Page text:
It was a magnificent summer here with little rain much to the annoyance of HO who resorted to using our sulphur spring when the hosepipe ban was introduced. Sound familiar? Ultimately this proved too much for late summer crops but autumn looks promising. A steady stream of visitors, particularly family, was great fun and the pool got well used. The weather should mean that 2012 will be a magnificent year for the reds although the white wines will be average. Apart from one weekend when we were driving down to Lucca for a Kasabian concert it was unending sunshine. As we sat in a queue of traffic in mist and rain just outside Genova we were reminded of a Bank Holiday weekend in the UK.
One highlight, second to Heather & Aaron’s announcement of a new grandchild on the way, was the London Olympics and Paralympics. I was lucky enough to get tickets for an evening of finals at the Olympics and took my grandson Milo for an experience of a lifetime. Despite not seeing a Team GB medal won, the atmosphere was uplifting and London has never been so welcoming. Smiles everywhere, masses of proud helpers eager to assist. It was unforgettable and a real downer when it finally came to an end.
The big news for us came about as I was unnecessarily checking the weather forecast and pressed a link saying “looking for a house in Neive”. We had been bemoaning the performance of some of our pension investments and suddenly here was an opportunity; a cheap, attractive looking house locally that could perhaps be a holiday-let. We arranged an appointment to view.
It was in a fairly isolated but attractively tranquil position amongst vineyards and hazelnuts in a valley near Mango, 1.5k down a winding lane. We thought it could be viable but decided that its location warranted a cheeky bid of €20k less than the asking price. 5 weeks later and it was ours. We now have a new project and one of the benefits of the continuing good weather have meant that we have painted the outside with 70 litres of good white British masonry paint brought down by Stevio on his annual wine exploration visit. He fortunately came by car as he apparently “didn’t know the way by air”. The electricians have rewired the house, a new kitchen is ordered, table and chairs bought, builders starting this week on minor bathroom alterations and now we can move inside to decorate. The previous German owner who was relocating from Munich to Berlin left loads of decent furniture and other stuff so expense is kept to a minimum. We also have enough German books to open a shop.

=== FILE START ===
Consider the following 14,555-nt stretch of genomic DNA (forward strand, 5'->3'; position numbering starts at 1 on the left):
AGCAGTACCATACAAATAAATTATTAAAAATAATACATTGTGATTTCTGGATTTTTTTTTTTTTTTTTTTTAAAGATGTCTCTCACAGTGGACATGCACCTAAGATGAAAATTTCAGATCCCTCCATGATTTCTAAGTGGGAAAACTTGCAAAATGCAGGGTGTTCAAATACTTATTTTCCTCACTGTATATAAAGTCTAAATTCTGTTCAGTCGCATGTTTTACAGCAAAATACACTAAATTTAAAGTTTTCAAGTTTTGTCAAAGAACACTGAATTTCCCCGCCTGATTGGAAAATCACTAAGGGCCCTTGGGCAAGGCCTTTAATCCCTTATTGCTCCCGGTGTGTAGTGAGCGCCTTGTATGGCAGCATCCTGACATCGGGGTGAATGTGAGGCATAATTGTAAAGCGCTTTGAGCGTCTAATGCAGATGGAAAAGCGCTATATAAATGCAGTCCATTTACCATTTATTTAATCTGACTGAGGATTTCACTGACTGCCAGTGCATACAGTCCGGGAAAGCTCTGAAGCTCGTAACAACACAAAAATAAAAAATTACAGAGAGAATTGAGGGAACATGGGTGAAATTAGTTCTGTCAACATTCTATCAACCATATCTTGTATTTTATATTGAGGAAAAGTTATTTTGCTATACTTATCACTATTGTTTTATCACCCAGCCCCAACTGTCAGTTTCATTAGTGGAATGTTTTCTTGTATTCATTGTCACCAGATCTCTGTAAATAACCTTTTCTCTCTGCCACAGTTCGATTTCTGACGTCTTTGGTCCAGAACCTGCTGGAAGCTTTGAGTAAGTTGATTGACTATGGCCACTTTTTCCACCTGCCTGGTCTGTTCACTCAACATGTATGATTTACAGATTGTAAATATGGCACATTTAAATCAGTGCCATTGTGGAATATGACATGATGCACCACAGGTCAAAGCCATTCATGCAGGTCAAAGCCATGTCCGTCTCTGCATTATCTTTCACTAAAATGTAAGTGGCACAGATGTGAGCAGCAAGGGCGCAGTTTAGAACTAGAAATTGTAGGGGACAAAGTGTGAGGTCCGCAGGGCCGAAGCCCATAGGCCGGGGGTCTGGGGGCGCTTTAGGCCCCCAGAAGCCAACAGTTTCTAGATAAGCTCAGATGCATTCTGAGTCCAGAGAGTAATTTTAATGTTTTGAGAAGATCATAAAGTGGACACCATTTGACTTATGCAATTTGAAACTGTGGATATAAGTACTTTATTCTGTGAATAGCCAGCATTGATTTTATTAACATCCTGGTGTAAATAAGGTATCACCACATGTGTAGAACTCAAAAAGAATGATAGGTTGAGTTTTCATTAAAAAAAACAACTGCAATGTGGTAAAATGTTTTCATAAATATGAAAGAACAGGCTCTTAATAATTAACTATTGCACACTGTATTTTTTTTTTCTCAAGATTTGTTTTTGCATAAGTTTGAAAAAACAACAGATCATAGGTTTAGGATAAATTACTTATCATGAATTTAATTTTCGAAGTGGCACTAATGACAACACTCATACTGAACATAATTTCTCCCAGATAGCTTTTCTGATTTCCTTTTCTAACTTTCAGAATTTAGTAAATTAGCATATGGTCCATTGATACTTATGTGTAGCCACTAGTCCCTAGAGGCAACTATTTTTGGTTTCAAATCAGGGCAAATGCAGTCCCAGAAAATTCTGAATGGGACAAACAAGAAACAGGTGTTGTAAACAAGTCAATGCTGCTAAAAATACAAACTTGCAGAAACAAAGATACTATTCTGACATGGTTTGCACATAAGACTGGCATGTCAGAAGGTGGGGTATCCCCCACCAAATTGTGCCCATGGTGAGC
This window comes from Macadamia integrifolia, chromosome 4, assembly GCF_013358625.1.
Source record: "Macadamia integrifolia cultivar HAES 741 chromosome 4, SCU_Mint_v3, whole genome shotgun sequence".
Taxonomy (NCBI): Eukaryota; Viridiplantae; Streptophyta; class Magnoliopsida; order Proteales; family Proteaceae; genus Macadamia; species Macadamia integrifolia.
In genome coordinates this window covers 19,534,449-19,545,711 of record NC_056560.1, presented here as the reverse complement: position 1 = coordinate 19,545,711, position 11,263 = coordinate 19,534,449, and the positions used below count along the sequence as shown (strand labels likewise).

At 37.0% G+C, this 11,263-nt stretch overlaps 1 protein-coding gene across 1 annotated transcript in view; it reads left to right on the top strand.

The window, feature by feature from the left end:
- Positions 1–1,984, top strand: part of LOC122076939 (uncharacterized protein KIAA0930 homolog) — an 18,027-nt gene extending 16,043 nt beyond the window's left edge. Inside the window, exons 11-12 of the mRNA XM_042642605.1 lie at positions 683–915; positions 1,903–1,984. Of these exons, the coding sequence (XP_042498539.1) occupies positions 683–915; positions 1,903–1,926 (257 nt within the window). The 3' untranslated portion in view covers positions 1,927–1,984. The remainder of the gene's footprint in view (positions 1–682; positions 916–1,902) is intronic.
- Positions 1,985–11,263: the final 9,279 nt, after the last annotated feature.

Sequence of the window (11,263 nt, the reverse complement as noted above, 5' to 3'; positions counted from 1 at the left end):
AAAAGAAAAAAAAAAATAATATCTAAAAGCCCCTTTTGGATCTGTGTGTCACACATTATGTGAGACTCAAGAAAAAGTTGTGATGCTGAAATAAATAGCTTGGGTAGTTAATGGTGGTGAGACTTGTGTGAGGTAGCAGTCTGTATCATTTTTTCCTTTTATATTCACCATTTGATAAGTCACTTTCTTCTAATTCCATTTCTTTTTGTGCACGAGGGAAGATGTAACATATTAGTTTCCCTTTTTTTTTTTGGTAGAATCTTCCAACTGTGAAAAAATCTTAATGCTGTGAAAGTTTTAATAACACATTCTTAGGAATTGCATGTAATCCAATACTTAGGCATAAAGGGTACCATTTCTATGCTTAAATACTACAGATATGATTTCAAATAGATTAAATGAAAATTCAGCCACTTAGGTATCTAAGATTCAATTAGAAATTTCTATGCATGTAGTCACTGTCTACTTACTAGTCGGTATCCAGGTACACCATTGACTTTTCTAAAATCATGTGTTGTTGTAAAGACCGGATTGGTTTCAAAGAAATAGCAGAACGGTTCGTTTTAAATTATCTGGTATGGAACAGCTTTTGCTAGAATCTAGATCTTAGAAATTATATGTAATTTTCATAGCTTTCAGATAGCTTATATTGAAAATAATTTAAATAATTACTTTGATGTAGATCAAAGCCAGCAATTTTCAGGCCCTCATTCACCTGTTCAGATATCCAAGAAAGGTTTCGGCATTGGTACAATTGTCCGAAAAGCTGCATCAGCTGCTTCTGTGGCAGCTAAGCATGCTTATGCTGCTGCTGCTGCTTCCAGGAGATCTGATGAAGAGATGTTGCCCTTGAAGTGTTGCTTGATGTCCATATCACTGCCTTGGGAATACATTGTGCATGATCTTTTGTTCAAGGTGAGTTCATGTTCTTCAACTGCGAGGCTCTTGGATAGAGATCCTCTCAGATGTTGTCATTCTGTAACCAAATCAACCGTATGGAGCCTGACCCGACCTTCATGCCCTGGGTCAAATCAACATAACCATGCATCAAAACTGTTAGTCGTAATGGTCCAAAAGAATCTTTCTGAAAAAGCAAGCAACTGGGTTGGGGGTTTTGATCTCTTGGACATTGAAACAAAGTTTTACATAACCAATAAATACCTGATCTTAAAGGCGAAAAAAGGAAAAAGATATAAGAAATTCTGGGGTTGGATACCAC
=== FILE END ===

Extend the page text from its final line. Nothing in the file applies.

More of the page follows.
All will be ready for Easter next year and we plan to offer it at €5-600 per week. It has 2 large bedrooms, 2 bathrooms, comfortable lounge and very large kitchen that opens onto a covered terrace overlooking the mature garden as do the bedrooms upstairs. Perfect for 2 couples or a family and with an additional bed settee in the lounge could sleep 6 (dogs welcome). Very exciting as wine tourists and foodies find it difficult to rent self-catering accommodation rather than the ubiquitous B&B. We are happy to take provisional bookings now for Easter 2013 onwards.
New visitors to the area are blown away by its natural beauty and impressive wines and Mail Boxes Etc have been kept busy as they ship their purchases home. This included Barbaresco with personalised labels for my niece’s wedding later this month: Carlo Manera does a great job. The latest was a friend’s Art Group who stayed at Traversa for a week and despite not venturing too far afield are already planning next year’s trip.
So now as Autumn arrives we can get back to normal, in between decorating with the Alba Truffle Fair, Piacere Barbaresco and all the other tastings that we have neglected during a perfect summer. Having said that we are in the midst of a life change after the Horizon “Eat, fast and live longer” programme and we now limit ourselves to 600 calories (500 for HO) for 2 consecutive days per week which also means no wine!! The target for me is to shift 15kg and I am already half way there and the new bikes should help.
Finally, a favourite expressive John Keats poem “To Autumn”:
Close bosom-friend of the maturing sun;
Conspiring with him how to load and bless
With fruit the vines that round the thatch-eves run;
To bend with apples the moss’d cottage-trees,
And fill all fruit with ripeness to the core;
To swell the gourd, and plump the hazel shells
With a sweet kernel; to set budding more,
Until they think warm days will never cease,
For Summer has o’er-brimm’d their clammy cells.
Sometimes whoever seeks abroad may find
Thee sitting careless on a granary floor,
Thy hair soft-lifted by the winnowing wind;
Or on a half-reap’d furrow sound asleep,
Drows’d with the fume of poppies, while thy hook
Spares the next swath and all its twined flowers:
And sometimes like a gleaner thou dost keep
Steady thy laden head across a brook;
Or by a cyder-press, with patient look,
Thou watchest the last oozings hours by hours.
Think not of them, thou hast thy music too,—
While barred clouds bloom the soft-dying day,
And touch the stubble-plains with rosy hue;
Then in a wailful choir the small gnats mourn
Among the river sallows, borne aloft
Or sinking as the light wind lives or dies;
And full-grown lambs loud bleat from hilly bourn;
Hedge-crickets sing; and now with treble soft
The red-breast whistles from a garden-croft;
And gathering swallows twitter in the skies.